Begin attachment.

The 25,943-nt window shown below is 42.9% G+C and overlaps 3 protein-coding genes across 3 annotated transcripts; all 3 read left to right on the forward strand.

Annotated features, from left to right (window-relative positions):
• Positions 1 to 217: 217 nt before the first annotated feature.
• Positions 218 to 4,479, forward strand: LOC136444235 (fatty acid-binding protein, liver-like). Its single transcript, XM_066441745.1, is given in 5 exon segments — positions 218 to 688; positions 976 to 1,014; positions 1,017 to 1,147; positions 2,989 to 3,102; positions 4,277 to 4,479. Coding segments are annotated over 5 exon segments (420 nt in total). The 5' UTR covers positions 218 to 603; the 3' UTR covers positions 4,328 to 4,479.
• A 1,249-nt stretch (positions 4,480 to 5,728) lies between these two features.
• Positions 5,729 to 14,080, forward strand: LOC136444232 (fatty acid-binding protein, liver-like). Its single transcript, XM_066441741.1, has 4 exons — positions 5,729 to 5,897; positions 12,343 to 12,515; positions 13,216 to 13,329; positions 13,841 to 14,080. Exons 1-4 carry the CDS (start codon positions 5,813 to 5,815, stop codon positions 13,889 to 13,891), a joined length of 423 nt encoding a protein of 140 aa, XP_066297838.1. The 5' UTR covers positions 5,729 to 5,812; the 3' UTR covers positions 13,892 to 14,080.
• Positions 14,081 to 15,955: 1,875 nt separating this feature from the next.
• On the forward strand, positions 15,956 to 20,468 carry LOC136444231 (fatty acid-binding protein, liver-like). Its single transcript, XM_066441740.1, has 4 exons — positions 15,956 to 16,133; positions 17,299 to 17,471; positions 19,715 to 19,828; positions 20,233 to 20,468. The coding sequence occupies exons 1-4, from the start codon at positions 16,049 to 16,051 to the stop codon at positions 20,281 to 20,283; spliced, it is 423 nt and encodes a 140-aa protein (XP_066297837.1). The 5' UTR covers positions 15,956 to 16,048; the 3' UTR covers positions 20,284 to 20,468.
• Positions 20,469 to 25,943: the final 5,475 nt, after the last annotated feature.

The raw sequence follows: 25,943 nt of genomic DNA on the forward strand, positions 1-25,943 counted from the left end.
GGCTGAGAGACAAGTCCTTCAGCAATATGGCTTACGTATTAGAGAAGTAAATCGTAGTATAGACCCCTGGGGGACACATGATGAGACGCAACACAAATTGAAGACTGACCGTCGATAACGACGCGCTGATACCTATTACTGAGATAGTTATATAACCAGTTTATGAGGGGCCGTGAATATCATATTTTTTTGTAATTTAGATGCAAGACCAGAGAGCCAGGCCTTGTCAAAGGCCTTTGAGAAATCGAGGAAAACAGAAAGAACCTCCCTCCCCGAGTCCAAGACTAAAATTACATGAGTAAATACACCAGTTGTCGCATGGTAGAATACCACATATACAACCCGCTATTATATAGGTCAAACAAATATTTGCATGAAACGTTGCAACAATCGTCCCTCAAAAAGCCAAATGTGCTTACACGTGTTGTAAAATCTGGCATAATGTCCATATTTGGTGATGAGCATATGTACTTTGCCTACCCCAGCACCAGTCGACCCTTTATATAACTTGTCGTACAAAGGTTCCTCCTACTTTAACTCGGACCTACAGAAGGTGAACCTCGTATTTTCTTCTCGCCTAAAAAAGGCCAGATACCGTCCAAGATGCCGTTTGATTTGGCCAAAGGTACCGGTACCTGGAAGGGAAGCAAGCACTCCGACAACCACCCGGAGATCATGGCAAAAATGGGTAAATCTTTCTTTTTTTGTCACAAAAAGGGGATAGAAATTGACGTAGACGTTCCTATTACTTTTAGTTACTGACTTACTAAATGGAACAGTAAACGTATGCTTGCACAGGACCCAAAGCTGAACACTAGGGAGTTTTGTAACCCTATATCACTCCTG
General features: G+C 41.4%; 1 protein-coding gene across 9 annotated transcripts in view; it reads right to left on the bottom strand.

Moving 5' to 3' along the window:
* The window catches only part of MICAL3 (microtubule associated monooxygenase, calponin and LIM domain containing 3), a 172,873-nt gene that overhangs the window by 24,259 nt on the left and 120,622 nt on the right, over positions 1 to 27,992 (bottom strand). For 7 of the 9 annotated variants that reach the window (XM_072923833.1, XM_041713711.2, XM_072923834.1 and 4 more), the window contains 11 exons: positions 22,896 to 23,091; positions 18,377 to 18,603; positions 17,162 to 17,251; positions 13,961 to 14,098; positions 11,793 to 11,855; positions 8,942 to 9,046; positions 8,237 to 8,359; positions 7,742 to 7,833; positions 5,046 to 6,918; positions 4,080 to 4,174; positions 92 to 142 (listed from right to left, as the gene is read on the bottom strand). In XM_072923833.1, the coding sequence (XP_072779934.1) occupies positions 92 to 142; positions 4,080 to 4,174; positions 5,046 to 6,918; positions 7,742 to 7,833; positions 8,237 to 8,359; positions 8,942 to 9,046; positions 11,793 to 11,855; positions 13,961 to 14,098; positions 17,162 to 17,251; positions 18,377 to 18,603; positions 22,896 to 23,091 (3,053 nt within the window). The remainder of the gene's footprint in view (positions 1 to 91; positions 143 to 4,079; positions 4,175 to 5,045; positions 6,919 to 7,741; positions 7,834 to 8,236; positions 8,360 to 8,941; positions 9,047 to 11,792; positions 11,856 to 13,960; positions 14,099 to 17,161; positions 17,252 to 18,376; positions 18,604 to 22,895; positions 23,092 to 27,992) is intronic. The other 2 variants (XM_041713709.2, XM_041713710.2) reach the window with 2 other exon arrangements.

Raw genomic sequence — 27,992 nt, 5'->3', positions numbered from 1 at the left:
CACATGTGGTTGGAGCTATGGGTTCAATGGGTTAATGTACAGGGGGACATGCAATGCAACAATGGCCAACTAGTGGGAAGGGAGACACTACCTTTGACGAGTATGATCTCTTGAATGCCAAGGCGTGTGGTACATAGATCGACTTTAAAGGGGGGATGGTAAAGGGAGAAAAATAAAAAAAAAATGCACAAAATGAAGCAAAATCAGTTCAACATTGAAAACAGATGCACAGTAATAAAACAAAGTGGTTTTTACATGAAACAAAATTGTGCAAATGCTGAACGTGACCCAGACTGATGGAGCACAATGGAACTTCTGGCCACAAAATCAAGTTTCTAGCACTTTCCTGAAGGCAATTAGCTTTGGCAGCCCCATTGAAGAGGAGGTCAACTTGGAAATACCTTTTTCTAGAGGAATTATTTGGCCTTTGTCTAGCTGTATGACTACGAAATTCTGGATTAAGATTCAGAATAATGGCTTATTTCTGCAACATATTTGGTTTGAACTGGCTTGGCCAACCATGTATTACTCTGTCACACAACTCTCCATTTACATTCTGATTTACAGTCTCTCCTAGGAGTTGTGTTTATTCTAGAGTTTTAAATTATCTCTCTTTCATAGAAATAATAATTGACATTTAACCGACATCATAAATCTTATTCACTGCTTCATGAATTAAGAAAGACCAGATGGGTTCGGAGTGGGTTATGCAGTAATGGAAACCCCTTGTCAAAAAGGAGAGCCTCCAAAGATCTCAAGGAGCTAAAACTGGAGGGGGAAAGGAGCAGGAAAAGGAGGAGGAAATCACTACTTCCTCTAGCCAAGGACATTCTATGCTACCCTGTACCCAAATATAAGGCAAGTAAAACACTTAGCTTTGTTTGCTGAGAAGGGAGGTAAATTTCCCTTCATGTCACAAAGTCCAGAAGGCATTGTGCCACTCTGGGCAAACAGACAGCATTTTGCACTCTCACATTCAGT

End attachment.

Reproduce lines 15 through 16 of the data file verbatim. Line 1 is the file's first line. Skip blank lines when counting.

Raw genomic sequence — 27,992 nt, 5'->3', positions numbered from 1 at the left:
CACATGTGGTTGGAGCTATGGGTTCAATGGGTTAATGTACAGGGGGACATGCAATGCAACAATGGCCAACTAGTGGGAAGGGAGACACTACCTTTGACGAGTATGATCTCTTGAATGCCAAGGCGTGTGGTACATAGATCGACTTTAAAGGGGGGATGGTAAAGGGAGAAAAATAAAAAAAAAATGCACAAAATGAAGCAAAATCAGTTCAACATTGAAAACAGATGCACAGTAATAAAACAAAGTGGTTTTTACATGAAACAAAATTGTGCAAATGCTGAACGTGACCCAGACTGATGGAGCACAATGGAACTTCTGGCCACAAAATCAAGTTTCTAGCACTTTCCTGAAGGCAATTAGCTTTGGCAGCCCCATTGAAGAGGAGGTCAACTTGGAAATACCTTTTTCTAGAGGAATTATTTGGCCTTTGTCTAGCTGTATGACTACGAAATTCTGGATTAAGATTCAGAATAATGGCTTATTTCTGCAACATATTTGGTTTGAACTGGCTTGGCCAACCATGTATTACTCTGTCACACAACTCTCCATTTACATTCTGATTTACAGTCTCTCCTAGGAGTTGTGTTTATTCTAGAGTTTTAAATTATCTCTCTTTCATAGAAATAATAATTGACATTTAACCGACATCATAAATCTTATTCACTGCTTCATGAATTAAGAAAGACCAGATGGGTTCGGAGTGGGTTATGCAGTAATGGAAACCCCTTGTCAAAAAGGAGAGCCTCCAAAGATCTCAAGGAGCTAAAACTGGAGGGGGAAAGGAGCAGGAAAAGGAGGAGGAAATCACTACTTCCTCTAGCCAAGGACATTCTATGCTACCCTGTACCCAAATATAAGGCAAGTAAAACACTTAGCTTTGTTTGCTGAGAAGGGAGGTAAATTTCCCTTCATGTCACAAAGTCCAGAAGGCATTGTGCCACTCTGGGCAAACAGACAGCATTTTGCACTCTCACATTCAGT